Kent Automatic Garages

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Columbus Circle garage, now the Sofia apartment house

Kent Automatic Garages were popular in a number of metropolitan areas from the late 1920s through the early 1960s.[1] They enabled customers to park their cars for an hour or longer with a standard rate of $.50 per hour for the first two hours, and $.05 for each additional hour or fraction thereof, for a twenty-four-hour period. One of the first Kent Automatic Garages, now the Sofia Building, was at 44th Street, just east of 3rd Avenue and the other a block west of Columbus Circle.

The parking facilities were convenient, beginning with electric automatic parkers which received vehicles. Autos could be stored and returned to patrons at a moment's notice.[2] Specifically, cars were handled by an electric parker, a small rubber- tired machine which ran beneath the auto and engaged with the rear axle by means of a rubber-cleated coupler. The parker required approximately fifteen seconds to move sixty feet from an elevator, lift the car, and return with it. It saved time by bringing a car from its parking space and returning it to the ground floor, without starting the motor. The auto rolled on its own wheels but was moved by the parker.

Business chronology[edit]

Kent Automatic Garages were financed by the Kent Garage Investing Corporation of New York City. The first garage, at 209–211 East 43rd Street through to 208–210 East 44th Street, opened in February 1929.[3] In 1928 the Packard Motor Company sold a plot 100 by 140 feet (30 by 43 m), which became a 25-story Kent Automatic Garage on 43 West 61st Street (now the Sophia Condominium New York) at the northeast corner with Ninth Avenue. The building was a likeness of the Kent Grand Central Station Garage. The land adjoined the Packard showrooms and sold for $600,000. The garage held 1,000 cars.[4] Both garages had been devised by life-insurance salesman Milton A. Kent,[5] who planned to build 15 to 20 such garages across the United States.[3]

Kent announced the construction of a third garage in Newark, New Jersey, in July 1929.[6] By December 1930 the firm had erected a twenty-eight story garage on Quincy Street in Chicago, Illinois, with space for 1,200 cars. The Wabash-Harrison Garage was built in connection with the $15,000,000 Carew Tower in Cincinnati, Ohio. This included a combination 650-room hotel and a 750-car Kent garage. Contracts for equipment and the erection of a $2,000,000 parking garage in Philadelphia, Pennsylvania, had been signed.[1] Kent planned to build other garages, but it is unknown if they were built.[7]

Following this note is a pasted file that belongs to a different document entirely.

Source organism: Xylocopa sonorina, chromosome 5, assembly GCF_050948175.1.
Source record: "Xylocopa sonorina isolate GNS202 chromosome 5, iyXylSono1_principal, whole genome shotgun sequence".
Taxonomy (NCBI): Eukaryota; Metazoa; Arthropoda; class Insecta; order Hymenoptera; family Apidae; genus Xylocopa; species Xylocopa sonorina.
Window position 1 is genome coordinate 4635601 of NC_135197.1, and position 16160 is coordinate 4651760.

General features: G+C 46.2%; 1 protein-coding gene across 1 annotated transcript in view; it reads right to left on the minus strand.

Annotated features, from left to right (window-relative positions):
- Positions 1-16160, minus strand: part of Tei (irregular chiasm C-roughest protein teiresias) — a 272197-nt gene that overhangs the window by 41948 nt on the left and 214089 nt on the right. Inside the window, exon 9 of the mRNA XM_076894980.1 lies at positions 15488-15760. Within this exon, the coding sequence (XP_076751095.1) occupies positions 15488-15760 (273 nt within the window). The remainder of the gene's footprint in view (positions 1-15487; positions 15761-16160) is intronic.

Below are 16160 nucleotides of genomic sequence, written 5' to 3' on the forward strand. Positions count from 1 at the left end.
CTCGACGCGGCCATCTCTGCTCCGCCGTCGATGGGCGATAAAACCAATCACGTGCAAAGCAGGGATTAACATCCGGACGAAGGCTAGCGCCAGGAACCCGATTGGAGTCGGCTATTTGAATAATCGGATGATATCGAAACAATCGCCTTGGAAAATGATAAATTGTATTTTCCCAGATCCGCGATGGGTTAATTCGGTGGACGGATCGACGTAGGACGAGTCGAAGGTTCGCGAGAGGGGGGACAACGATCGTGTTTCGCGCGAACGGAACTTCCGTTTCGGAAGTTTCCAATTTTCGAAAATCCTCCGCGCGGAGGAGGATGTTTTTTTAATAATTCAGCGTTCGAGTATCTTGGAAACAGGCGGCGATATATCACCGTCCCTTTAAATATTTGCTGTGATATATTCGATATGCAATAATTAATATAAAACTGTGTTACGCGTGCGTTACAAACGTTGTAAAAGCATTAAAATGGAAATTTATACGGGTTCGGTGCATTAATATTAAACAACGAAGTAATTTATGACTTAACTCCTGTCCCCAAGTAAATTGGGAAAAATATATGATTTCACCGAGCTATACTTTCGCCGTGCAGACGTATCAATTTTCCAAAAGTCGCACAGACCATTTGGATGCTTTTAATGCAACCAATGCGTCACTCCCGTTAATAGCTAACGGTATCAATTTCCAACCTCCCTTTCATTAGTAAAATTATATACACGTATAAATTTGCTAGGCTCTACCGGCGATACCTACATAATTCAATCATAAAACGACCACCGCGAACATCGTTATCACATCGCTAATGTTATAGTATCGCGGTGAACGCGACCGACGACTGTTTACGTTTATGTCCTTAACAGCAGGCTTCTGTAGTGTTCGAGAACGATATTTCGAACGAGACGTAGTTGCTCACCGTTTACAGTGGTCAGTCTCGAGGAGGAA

The Kent Automatic Garage at 43rd and 44th Streets was sold in a foreclosure sale by Joseph P. Day, on November 13, 1931. The property brought $60,000 above liens which totaled $700,000. The plaintiff, Fred T. Ley & Co., was the purchaser.[8]

Decline following World War II[edit]

The post–World War II economic expansion brought many large autos which cut the capacity of the garages in half. One East Side garage became an office building in 1964. Louis C. Kay bought the 43rd Street garage in 1960. He reduced it to a shell of brick walls and a steel framework. It was converted into a modern office building with a seven-story extension which had a glazed facade. The extension possessed a lobby and additional office space.[9] 40°45′5″N 73°58′23″W / 40.75139°N 73.97306°W / 40.75139; -73.97306

See also[edit]


  1. ^ a b Kent Garage Investing Corps, Wall Street Journal, December 27, 1930, pg. 4.
  2. ^ Display Ad26 - No Title, New York Times, April 15, 1930, pg. 4.
  3. ^ a b "24-story Garage Open; Parking Is Automatic; Electric 'Parker' Handles Cars Swiftly in 43d St. Building-- Aid for Congestion Is Aim". The New York Times. 1929-02-22. ISSN 0362-4331. Retrieved 2022-06-23.
  4. ^ "Ninth Av. Corner Is Sold For a 25-Story Kent Garage". The New York Times. 1928-11-01. ISSN 0362-4331. Retrieved 2022-06-23.
  5. ^ Gray, Christopher (2010-09-09). "For the Car, and Far From Pedestrian". The New York Times. ISSN 0362-4331. Retrieved 2022-06-23.
  6. ^ "Plans 20-story Garage; Kent Corporation to Erect New Structure in Newark". The New York Times. 1929-06-20. ISSN 0362-4331. Retrieved 2022-06-23.
  7. ^ Gray, Christopher (2014-11-07). "But How Much to Tip an Automatic Garage?". The New York Times. ISSN 0362-4331. Retrieved 2022-06-23.
  8. ^ Kent Garage Sold At Auction, Wall Street Journal, November 14, 1931, pg. 13.
  9. ^ East Side Garage Starts a New Life As Office Building, New York Times, March 29, 1964, pg. R3.